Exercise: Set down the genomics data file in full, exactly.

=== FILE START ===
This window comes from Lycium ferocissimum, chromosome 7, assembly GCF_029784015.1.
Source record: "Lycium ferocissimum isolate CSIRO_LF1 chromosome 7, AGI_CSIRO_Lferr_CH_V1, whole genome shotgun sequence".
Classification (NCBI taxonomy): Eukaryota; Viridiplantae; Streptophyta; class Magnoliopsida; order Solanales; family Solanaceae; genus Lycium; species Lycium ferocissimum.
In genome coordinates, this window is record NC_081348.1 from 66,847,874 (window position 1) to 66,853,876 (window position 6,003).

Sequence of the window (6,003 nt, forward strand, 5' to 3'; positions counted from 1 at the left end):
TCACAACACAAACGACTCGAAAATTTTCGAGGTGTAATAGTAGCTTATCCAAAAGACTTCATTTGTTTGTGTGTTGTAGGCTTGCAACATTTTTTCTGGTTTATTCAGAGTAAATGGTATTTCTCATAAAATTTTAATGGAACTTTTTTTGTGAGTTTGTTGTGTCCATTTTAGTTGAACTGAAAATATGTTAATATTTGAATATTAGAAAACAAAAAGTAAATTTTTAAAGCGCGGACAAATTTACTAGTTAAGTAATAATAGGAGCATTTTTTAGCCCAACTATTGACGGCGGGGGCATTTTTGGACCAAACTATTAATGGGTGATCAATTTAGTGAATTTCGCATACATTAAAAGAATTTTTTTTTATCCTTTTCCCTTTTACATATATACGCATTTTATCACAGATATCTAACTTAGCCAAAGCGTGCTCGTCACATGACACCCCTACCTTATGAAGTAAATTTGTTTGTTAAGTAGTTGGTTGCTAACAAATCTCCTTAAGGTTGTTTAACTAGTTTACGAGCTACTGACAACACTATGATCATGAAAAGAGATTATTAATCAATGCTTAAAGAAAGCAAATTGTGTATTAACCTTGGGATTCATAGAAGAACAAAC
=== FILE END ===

This window comes from Lycium ferocissimum, chromosome 7, assembly GCF_029784015.1.
Source record: "Lycium ferocissimum isolate CSIRO_LF1 chromosome 7, AGI_CSIRO_Lferr_CH_V1, whole genome shotgun sequence".
Classification (NCBI taxonomy): Eukaryota; Viridiplantae; Streptophyta; class Magnoliopsida; order Solanales; family Solanaceae; genus Lycium; species Lycium ferocissimum.
In genome coordinates, this window is record NC_081348.1 from 66,847,874 (window position 1) to 66,853,876 (window position 6,003).

Sequence of the window (6,003 nt, forward strand, 5' to 3'; positions counted from 1 at the left end):
TCACAACACAAACGACTCGAAAATTTTCGAGGTGTAATAGTAGCTTATCCAAAAGACTTCATTTGTTTGTGTGTTGTAGGCTTGCAACATTTTTTCTGGTTTATTCAGAGTAAATGGTATTTCTCATAAAATTTTAATGGAACTTTTTTTGTGAGTTTGTTGTGTCCATTTTAGTTGAACTGAAAATATGTTAATATTTGAATATTAGAAAACAAAAAGTAAATTTTTAAAGCGCGGACAAATTTACTAGTTAAGTAATAATAGGAGCATTTTTTAGCCCAACTATTGACGGCGGGGGCATTTTTGGACCAAACTATTAATGGGTGATCAATTTAGTGAATTTCGCATACATTAAAAGAATTTTTTTTTATCCTTTTCCCTTTTACATATATACGCATTTTATCACAGATATCTAACTTAGCCAAAGCGTGCTCGTCACATGACACCCCTACCTTATGAAGTAAATTTGTTTGTTAAGTAGTTGGTTGCTAACAAATCTCCTTAAGGTTGTTTAACTAGTTTACGAGCTACTGACAACACTATGATCATGAAAAGAGATTATTAATCAATGCTTAAAGAAAGCAAATTGTGTATTAACCTTGGGATTCATAGAAGAACAAAC